The Higher Education Student Assistance Authority (HESAA) would be required to establish an income-based loan repayment option as well as a loan rehabilitation program under legislation sponsored by Senator Robert Singer (R-Monmouth, Ocean.) The bill, S-2573, has cleared the Senate Budget and Appropriations Committee.
“Borrowers who are committed to rehabilitating a defaulted loan should have the opportunity to do so,” Senator Singer added. “That’s why the program established under this bill is so important. No one should be forced to declare bankruptcy at the age of 26 to regain some semblance of financial stability. Requiring HESAA to notify national credit bureaus once a loan has been rehabilitated will ensure the agency keeps its promise to those borrowers, too.”
HESAA needs to start keeping its promise to treat borrowers fairly. This bill will make sure they do. https://t.co/Yxnz11fmbg
— Senator Bob Singer (@bobsingernj) October 13, 2016
Senator Singer’s bill, S-2573, requires HESAA to establish a program for the purpose of rehabilitating a defaulted NJCLASS loan and removing it from default status. Under the bill, HESAA would be required to notify national credit bureaus that the loan is no longer in default status within 30 days of the borrower’s successful completion of the loan rehabilitation program.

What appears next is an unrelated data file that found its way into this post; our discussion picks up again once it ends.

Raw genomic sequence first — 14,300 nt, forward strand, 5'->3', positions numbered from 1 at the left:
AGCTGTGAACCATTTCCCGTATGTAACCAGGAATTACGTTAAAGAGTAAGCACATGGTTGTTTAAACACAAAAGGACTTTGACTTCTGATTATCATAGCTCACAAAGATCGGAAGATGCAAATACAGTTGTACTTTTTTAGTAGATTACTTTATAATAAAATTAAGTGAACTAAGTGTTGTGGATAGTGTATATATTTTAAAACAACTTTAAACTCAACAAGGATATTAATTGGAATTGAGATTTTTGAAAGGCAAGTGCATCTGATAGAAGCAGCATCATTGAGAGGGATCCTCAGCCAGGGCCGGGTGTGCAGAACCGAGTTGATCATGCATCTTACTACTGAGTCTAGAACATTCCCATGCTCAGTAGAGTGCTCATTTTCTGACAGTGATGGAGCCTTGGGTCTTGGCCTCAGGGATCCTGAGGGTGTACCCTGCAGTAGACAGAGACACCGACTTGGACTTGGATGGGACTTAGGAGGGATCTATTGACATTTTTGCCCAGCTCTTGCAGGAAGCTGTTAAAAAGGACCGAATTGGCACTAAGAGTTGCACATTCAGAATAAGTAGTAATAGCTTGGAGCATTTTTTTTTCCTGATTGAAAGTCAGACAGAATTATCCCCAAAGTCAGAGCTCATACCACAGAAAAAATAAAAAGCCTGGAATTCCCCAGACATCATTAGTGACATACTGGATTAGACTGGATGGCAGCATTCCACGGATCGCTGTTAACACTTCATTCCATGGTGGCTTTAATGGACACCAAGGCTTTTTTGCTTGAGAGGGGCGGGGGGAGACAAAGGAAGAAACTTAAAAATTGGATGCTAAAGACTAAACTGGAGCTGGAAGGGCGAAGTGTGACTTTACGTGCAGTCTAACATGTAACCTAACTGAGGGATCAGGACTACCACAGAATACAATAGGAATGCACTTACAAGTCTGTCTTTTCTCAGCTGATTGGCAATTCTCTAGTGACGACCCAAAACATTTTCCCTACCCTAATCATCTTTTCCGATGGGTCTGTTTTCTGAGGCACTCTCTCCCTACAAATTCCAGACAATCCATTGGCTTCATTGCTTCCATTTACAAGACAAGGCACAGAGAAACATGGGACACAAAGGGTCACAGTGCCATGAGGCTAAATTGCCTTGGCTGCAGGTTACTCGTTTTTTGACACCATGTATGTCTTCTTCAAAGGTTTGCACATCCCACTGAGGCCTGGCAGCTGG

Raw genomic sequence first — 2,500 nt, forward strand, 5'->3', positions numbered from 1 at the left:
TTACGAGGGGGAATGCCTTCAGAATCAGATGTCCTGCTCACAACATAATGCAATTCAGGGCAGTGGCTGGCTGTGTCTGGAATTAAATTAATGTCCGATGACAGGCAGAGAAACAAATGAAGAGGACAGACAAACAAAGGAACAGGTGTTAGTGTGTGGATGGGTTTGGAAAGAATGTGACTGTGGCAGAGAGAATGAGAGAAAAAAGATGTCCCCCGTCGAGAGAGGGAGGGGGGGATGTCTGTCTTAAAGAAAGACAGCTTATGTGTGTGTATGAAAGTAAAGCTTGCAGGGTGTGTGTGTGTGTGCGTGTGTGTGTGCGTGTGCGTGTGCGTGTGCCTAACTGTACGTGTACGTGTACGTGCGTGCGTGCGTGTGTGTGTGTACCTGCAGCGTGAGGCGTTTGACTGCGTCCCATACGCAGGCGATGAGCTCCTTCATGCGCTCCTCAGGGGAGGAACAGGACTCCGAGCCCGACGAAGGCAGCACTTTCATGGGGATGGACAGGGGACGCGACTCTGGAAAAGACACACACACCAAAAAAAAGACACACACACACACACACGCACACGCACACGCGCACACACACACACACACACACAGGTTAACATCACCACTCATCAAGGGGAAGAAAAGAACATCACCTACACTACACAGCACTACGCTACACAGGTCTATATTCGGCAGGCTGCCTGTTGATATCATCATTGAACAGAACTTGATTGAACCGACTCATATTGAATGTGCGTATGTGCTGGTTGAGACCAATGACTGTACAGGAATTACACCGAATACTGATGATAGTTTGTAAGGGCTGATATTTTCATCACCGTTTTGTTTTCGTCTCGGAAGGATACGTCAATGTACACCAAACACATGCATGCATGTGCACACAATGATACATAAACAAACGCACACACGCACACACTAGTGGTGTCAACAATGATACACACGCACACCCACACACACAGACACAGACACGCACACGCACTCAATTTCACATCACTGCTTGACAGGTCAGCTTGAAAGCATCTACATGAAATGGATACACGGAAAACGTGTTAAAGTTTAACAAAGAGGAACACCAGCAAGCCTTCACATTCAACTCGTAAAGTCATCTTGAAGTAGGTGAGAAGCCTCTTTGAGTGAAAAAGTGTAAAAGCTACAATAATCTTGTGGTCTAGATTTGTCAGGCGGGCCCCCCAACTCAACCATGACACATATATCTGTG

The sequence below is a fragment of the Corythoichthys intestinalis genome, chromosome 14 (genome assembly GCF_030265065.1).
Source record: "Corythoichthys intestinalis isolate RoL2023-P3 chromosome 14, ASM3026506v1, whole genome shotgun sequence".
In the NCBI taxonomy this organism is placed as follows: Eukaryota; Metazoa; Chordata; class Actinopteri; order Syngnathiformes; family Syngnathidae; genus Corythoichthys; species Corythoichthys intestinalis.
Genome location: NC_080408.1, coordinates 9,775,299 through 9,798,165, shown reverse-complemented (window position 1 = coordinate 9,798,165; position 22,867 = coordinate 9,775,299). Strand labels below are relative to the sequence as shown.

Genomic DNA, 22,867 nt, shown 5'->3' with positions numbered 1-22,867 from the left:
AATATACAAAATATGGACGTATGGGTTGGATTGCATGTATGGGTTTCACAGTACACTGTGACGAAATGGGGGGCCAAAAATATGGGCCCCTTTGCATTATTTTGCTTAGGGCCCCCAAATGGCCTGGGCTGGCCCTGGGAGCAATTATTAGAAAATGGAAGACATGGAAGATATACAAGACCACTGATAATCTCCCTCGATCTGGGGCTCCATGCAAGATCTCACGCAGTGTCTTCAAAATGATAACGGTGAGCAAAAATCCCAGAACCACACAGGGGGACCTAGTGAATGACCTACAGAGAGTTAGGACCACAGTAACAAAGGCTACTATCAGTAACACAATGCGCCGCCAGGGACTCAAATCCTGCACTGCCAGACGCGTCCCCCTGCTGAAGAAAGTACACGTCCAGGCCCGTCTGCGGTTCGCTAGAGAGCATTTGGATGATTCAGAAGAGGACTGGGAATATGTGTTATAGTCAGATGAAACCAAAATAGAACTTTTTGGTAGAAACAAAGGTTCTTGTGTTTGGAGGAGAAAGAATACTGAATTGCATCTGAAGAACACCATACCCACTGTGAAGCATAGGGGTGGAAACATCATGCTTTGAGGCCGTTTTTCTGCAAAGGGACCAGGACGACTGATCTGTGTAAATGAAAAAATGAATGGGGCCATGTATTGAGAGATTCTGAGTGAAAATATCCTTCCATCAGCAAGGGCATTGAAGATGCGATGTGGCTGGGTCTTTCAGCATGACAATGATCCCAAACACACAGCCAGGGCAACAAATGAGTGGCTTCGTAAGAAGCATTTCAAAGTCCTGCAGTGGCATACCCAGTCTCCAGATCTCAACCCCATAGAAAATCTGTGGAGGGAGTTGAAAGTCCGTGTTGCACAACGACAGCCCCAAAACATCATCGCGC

S-2573 also directs HESAA to establish an income-driven repayment option for an NJCLASS Loan Program loan. Monthly payments would be limited to no more than 15 percent of discretionary income. Borrowers who live below 150 percent of the federal poverty guideline would have $0 monthly payments.
“College students should be focused on finding a career that will allow them to gain financial independence,” Senator Singer (R-Monmouth, Ocean) added. “Instead, more and more graduates are using their hard-earned dollars to climb out from under a mountain of debt. Requiring HESAA to establish an income-based loan repayment option will enable recent grads to funnel the money they can afford to spend on a starting salary back into the local economy.”